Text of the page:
Minnesota’s 2020 building code came into effect in March of this year. This code sets the standard for how all new construction can proceed throughout the state and creates a level playing field for the construction industry. However, in the last code adoption cycle there was an important piece missing: the residential energy provisions from the 2018 model energy code. Even though all other components of the 2018 model building codes were incorporated, these were left out because of how state statute was interpreted by the Minnesota Commissioner of Labor and Industry.
At the time, Fresh Energy worked hard to get these provisions included because we knew that if Minnesota skipped a code adoption cycle (which occurs every six years), it could put the state a whopping 12 years behind neighboring states, make Minnesota’s climate and energy goals much harder to attain, and cost more for residents who would miss out on energy savings opportunities.
Fortunately, thanks to a report from the U.S. Department of Energy (U.S. DOE) and ongoing pressure from Fresh Energy and a coalition of partners, Minnesota now has an opportunity to fix what was missed and get these provisions added. The Minnesota Department of Labor and Industry (DLI) held an Administrative Law Judge hearing on August 3. At this public hearing, the judge heard public comment and expert testimony on whether to re-open the rulemaking process, which would initiate a year-long procedure to determine whether to update the residential energy code.
Why the delay?
The reasoning behind the original delay can be found in state statute § 326B.106 subd. 1(d). This statute states that the Minnesota Commissioner of Labor and Industry will act on the new residential energy code when the U.S. Department of Energy (DOE) issues a report confirming the new energy code increases the efficiency of building. The report that Minnesota officials were waiting for was due from the federal government in October of 2018 but was not actually published until more than a year later in December of 2019. Unfortunately, in the interim 14 months, the remainder of the building codes were finalized. This threw a wrench into Minnesota’s statute-driven timeline because it put the federal report out of sync with the new code. As a result, Minnesota’s Commissioner of Labor and Industry (DLI) decided that in order to adhere to state law, the agency could not proceed with the new code until the accompanying report was issued by the U.S. DOE. This new report was just published in December 2019, which is what launched this hearing process.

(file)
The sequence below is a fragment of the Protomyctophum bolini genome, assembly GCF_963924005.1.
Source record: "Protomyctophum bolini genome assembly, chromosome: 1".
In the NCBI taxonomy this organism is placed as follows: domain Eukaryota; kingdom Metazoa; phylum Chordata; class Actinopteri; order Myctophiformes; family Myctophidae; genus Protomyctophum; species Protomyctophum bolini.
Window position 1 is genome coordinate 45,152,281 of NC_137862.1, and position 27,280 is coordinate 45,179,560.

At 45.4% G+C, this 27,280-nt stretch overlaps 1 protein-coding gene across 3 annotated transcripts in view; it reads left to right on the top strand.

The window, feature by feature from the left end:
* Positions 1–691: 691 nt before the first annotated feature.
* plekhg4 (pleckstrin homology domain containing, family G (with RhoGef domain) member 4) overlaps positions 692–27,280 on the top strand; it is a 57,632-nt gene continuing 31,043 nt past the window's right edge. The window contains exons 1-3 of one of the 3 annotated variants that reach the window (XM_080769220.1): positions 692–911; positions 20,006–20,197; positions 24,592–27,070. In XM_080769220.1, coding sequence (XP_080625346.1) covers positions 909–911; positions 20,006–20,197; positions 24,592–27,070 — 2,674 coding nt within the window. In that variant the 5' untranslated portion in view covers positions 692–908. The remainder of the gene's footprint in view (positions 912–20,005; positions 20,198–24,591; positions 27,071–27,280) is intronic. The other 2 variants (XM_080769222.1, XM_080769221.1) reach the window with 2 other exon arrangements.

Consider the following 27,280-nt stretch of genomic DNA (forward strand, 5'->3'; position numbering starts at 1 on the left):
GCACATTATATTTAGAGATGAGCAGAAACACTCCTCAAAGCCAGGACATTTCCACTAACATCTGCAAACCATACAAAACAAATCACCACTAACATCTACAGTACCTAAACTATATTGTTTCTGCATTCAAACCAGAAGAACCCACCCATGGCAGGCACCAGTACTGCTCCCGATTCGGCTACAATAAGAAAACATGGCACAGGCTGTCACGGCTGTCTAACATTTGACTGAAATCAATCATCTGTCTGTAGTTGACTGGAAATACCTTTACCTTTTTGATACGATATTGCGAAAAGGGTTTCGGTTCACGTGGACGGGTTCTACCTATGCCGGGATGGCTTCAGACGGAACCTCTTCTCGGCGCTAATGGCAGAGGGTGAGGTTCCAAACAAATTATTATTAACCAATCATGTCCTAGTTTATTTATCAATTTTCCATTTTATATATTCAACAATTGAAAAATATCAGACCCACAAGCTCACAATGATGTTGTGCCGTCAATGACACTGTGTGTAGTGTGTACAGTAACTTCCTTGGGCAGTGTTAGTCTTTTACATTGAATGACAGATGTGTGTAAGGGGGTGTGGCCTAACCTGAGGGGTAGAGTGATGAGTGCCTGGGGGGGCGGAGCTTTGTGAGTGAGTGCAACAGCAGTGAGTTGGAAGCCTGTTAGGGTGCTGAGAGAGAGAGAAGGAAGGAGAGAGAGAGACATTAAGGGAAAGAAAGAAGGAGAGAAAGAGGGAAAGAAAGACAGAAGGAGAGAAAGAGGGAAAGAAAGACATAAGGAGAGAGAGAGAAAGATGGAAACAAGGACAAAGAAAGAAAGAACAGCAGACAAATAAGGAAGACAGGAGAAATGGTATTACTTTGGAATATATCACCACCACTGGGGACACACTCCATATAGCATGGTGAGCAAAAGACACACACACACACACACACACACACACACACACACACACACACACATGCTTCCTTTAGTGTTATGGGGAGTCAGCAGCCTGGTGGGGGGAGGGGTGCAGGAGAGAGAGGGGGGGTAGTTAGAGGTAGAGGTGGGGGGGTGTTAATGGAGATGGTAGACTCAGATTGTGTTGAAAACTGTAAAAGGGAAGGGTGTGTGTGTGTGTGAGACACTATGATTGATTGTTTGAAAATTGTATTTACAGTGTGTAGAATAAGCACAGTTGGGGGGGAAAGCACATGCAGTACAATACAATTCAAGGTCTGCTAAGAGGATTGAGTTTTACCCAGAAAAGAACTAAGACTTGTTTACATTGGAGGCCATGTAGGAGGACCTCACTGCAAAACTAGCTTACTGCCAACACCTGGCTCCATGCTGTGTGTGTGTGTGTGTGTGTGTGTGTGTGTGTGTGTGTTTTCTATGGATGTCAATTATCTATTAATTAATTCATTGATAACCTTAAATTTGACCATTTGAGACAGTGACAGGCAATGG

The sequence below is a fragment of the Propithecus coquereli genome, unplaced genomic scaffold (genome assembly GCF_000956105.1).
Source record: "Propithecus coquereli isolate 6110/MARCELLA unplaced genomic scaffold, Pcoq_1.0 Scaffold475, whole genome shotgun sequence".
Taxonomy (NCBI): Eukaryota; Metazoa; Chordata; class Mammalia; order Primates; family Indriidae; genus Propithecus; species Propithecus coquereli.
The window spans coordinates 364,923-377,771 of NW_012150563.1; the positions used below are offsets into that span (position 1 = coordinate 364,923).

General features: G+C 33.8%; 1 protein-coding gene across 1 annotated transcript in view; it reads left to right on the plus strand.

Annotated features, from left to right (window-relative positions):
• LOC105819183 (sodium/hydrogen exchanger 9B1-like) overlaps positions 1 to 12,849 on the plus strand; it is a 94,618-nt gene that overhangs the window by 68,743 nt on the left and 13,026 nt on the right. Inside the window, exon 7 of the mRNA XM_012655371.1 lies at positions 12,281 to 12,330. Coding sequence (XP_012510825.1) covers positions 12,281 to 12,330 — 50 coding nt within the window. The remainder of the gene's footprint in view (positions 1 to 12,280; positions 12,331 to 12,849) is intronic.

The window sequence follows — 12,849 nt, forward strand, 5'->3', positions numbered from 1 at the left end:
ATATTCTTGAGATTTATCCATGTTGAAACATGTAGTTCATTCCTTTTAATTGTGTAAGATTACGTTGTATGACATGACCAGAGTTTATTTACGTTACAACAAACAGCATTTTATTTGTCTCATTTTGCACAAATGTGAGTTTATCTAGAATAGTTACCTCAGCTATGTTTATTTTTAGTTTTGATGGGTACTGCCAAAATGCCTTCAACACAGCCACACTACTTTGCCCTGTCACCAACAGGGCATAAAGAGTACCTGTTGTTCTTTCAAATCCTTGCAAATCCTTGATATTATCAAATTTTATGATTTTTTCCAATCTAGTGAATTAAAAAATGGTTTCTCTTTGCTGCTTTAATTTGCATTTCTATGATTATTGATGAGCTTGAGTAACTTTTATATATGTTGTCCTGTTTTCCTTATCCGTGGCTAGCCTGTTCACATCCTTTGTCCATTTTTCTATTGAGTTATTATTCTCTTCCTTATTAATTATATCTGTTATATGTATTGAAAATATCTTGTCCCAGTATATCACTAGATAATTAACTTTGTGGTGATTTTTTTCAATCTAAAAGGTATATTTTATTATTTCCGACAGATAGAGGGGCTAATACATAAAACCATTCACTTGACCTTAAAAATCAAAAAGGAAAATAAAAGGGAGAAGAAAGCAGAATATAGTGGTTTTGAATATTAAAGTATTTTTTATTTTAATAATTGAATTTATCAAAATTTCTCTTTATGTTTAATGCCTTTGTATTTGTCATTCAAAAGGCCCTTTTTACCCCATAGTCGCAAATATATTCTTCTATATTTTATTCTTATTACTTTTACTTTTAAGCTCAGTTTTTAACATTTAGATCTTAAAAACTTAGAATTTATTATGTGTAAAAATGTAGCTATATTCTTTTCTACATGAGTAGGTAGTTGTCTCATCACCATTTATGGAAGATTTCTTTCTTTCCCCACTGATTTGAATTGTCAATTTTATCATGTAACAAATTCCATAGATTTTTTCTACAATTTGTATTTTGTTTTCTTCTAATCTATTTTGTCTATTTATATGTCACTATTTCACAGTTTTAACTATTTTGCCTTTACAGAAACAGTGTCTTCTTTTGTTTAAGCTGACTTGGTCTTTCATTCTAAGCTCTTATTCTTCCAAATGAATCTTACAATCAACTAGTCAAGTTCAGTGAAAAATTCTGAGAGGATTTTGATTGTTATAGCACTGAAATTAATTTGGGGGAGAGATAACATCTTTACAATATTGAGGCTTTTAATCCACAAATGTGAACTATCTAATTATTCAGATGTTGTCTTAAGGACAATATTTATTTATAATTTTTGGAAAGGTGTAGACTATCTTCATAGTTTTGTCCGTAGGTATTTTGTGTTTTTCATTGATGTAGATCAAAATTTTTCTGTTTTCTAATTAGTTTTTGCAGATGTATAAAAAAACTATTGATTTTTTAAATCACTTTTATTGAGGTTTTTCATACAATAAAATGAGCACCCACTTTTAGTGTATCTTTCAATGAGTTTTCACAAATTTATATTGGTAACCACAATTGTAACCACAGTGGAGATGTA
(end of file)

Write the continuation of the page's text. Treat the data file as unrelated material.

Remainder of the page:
If you’re interested in reading more about Fresh Energy’s stance on DLI’s decision, check out a past blog post where we explain why we do not believe state law required the delay.
Acting now is crucial.